If one year ago you had asked me what is the most improbable place for me to visit in the near future, China would have definitely ranked top of my list. But yet, I never thought of living in Germany, so I am getting used to end up in improbable situations.
China is a remarkable country. Although I only had the opportunity of visiting a couple of cities -Shanghai and Beijing-, what I saw was enough to keep me thinking for a week. First of all, China is not afraid of heights. A typical taxi ride in Shanghai will lead you through a vast forest of skyscrapers, no matter whether you are in the financial district or in a residential area. How can so many people live in such a small area is for me still an enigma, but what strikes me even more is how traffic seems to accomodate so many cars without reaching the saturation level of Bogota, even though Shanghai’s 14 million inhabitants makes it twice as large..!
The next thing that struck me was Shanghai’s exquisite flair. Before embarking on this trip, China was a place where small people wearing hats spent their precious time collecting rice from the fields. Today’s China is in fact so different, that rice has virtually disappeared from most meals, allowing more high-end dishes to invade their daily nutrition (don’t get me wrong, I love rice, but Chinese think its only value is to fill you up quickly). Having said this, Shanghai’s night scene offers visitors and locals almost everything, from embracing patios like that of Zapata bar (Valentin didn’t believe me, but sitting there felt like looking out of a balcony in Barranquilla), to sophisticated lounges like Bar Rouge, with an spectacular view over the financial district’s skyline. In fact, you can see so many expats and tourists enjoying Shanghai’s nightlife on a Monday night, that you wonder whether it can actually get boring in this city. Believe it or not, if I got a good job there, I would seriously consider staying there for a while.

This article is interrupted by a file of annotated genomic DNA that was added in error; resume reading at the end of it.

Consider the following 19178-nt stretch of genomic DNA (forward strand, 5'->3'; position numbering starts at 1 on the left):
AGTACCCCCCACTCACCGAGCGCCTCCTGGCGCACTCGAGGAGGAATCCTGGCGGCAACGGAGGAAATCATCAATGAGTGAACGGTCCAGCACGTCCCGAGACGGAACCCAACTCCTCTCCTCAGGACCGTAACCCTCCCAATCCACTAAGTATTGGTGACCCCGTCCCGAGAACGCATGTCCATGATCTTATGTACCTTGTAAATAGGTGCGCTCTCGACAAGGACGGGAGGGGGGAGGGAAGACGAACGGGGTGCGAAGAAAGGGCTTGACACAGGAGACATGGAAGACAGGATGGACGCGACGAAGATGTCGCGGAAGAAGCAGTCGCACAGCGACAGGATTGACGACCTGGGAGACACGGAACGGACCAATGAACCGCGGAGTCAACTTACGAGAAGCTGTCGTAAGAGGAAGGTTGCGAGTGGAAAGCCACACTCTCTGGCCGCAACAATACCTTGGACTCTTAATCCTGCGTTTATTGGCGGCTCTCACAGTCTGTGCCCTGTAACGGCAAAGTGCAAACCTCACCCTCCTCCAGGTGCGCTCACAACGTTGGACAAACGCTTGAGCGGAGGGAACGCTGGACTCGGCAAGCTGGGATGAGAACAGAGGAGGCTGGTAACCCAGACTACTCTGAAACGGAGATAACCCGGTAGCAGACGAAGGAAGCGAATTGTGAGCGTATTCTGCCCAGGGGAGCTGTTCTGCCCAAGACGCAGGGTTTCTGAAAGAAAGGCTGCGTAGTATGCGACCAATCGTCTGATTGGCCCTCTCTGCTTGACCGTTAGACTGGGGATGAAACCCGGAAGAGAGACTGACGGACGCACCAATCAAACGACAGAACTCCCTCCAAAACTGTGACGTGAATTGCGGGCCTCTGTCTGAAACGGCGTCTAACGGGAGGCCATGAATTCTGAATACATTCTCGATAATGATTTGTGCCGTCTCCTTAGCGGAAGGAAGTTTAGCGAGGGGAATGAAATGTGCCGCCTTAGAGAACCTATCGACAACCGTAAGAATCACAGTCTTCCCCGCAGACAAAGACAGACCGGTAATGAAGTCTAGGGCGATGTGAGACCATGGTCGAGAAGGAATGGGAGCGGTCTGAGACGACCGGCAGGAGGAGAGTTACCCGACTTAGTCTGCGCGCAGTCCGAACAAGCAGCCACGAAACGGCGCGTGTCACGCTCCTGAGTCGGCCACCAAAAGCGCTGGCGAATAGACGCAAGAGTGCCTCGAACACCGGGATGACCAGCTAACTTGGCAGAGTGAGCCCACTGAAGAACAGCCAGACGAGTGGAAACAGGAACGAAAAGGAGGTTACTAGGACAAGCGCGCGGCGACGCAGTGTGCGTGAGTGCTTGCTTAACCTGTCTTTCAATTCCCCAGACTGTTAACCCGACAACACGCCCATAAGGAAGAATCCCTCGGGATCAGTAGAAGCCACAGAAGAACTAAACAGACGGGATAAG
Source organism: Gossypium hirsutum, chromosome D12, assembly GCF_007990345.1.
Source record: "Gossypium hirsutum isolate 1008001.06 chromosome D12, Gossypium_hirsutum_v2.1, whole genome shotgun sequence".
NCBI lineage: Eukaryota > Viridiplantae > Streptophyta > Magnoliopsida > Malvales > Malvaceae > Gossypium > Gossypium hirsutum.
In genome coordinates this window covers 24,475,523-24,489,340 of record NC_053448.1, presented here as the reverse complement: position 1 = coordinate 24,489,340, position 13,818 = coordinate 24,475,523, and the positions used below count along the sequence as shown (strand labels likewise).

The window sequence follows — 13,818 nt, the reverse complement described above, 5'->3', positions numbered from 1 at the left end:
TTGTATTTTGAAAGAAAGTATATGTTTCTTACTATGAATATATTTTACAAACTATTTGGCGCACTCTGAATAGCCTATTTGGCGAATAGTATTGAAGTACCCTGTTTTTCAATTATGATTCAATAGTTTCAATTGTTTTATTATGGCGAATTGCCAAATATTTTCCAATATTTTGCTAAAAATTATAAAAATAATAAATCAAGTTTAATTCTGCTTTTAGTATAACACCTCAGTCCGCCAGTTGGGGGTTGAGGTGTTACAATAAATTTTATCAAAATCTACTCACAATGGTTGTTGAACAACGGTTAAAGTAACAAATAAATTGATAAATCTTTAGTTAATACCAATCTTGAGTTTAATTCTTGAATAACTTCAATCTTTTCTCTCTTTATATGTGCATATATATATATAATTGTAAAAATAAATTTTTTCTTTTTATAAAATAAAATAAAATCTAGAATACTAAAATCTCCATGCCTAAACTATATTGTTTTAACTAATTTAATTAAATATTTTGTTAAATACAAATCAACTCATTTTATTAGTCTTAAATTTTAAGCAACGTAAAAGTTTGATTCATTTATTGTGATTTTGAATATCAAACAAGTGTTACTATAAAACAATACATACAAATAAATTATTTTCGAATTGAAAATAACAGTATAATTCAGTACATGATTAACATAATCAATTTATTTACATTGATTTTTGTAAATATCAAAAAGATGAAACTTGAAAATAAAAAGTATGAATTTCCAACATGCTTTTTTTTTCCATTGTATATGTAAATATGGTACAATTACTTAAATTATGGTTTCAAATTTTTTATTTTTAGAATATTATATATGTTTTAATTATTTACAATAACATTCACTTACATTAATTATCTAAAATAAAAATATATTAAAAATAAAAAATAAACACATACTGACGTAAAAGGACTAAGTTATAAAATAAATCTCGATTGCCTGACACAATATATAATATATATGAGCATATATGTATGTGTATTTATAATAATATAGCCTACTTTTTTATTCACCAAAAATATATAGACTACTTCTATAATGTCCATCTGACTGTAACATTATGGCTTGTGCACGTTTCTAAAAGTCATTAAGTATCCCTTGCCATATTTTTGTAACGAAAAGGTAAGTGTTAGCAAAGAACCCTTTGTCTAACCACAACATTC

Beijing is a bit more conservative than Shanghai -maybe because it’s the capital, maybe because it lies further away from the coast-, so spotting the fun places from the street is a bit more difficult, but with the right guide, you can see also many interesting places. Allowing my creativity to speak up, Shanghai would be to Barcelona what Beijing is to Madrid – but much bigger. As a tourist, the best way to move around the city is by using a taxi. It’s fast (thanks to the five highway rings inscribed within the city) and cheap (prices are just like in Colombia). The only drawback is that you need to have the address written in Chinese, otherwise these people won’t take you anywhere..!
Reading these paragraphs you might think I was on vacation, but the truth is that I was actually on a field trip. ESMT decided it was a good idea for its MBA students to visit an emerging market and learn about the ways European companies do business there, so with that objective in mind -and 19 other students besides me- I spent 10 days visiting companies such as Siemens, ThyssenKrupp, Bosch and others, asking them about the particularities of doing business in China, their challenges and advantages, and so on. If you ask me, this trip has been definitely the highlight of the MBA so far, and neither reading dozens of market research reports nor spending hours in internet could have given me such a good idea of how it is to be there.
I wish I could write more, but the experience has been so intense that it’s impossible to summarize it in a few lines. Besides, I need to write a report on the trip, so I do not have the time either. But I hope that a couple of pictures help you understand what I went through…